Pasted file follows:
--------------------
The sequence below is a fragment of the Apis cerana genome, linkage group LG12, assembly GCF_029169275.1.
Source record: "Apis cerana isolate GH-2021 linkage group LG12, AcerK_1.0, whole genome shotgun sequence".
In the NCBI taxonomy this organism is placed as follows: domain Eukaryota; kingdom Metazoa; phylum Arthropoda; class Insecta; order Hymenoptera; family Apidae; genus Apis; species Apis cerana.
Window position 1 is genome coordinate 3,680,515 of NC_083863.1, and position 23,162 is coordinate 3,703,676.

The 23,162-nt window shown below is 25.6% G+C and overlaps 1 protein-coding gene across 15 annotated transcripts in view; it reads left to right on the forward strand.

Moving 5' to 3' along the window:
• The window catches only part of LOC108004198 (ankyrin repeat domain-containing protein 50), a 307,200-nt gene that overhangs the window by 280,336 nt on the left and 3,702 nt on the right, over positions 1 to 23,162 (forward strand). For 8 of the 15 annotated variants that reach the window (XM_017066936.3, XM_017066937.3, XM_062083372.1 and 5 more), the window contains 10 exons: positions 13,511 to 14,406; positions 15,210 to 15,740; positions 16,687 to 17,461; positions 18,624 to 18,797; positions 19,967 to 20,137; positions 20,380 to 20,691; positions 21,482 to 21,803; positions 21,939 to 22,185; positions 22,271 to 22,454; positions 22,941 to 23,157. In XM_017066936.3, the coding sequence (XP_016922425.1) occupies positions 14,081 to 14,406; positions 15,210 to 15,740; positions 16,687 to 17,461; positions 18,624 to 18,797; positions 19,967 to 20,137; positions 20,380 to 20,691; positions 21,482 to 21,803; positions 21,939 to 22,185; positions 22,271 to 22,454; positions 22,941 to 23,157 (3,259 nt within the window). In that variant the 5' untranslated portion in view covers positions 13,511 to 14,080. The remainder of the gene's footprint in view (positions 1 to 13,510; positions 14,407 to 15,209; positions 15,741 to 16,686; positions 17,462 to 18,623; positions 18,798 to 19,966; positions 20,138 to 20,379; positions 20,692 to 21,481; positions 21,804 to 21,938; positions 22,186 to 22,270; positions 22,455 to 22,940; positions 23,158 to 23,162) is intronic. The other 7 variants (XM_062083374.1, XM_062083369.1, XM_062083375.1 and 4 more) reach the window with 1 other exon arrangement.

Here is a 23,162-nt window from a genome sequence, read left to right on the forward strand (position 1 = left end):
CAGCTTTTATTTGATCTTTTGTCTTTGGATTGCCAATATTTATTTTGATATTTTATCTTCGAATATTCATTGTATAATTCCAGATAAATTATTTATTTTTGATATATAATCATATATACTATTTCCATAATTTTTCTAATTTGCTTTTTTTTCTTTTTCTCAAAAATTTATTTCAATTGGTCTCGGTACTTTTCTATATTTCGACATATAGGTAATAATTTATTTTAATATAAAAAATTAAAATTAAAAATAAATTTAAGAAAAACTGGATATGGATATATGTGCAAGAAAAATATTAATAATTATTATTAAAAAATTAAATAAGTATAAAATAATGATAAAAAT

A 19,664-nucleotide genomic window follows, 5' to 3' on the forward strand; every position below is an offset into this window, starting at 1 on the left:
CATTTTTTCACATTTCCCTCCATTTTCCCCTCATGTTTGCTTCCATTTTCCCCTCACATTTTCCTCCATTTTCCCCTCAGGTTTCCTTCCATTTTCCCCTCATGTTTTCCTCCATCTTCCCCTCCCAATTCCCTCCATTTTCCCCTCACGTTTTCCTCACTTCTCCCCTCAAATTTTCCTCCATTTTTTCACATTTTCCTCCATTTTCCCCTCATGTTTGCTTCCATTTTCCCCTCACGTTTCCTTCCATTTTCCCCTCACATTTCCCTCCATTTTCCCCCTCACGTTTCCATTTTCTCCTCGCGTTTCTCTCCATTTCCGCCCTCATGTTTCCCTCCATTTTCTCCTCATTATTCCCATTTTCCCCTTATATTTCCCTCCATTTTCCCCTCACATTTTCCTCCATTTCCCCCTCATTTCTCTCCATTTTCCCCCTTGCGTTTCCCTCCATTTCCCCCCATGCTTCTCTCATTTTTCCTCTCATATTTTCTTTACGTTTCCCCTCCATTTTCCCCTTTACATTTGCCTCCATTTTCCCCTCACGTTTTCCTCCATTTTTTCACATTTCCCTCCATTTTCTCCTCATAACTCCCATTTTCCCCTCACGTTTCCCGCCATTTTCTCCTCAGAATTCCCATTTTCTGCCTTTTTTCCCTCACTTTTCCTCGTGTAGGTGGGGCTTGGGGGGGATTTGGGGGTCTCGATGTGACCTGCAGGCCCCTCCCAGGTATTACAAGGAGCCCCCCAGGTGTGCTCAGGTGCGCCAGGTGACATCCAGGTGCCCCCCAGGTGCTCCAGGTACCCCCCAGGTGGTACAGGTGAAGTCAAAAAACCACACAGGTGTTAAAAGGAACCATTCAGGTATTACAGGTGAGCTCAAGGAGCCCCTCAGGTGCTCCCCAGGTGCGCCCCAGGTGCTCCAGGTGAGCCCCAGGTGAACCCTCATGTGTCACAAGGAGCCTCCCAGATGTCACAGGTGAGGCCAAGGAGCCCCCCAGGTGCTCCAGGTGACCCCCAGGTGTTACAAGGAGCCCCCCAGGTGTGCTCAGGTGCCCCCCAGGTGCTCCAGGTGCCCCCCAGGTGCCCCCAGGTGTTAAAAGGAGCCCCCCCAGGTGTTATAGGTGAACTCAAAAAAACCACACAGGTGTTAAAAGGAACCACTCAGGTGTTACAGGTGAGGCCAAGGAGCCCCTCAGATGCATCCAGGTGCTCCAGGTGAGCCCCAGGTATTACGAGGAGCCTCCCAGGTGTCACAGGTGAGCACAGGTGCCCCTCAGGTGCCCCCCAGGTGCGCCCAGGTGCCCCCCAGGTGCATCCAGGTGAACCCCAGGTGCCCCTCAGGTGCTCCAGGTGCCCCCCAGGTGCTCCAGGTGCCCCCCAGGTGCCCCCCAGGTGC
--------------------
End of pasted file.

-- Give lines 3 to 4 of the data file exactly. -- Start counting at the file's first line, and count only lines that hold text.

In the NCBI taxonomy this organism is placed as follows: domain Eukaryota; kingdom Metazoa; phylum Arthropoda; class Insecta; order Hymenoptera; family Apidae; genus Apis; species Apis cerana.
Window position 1 is genome coordinate 3,680,515 of NC_083863.1, and position 23,162 is coordinate 3,703,676.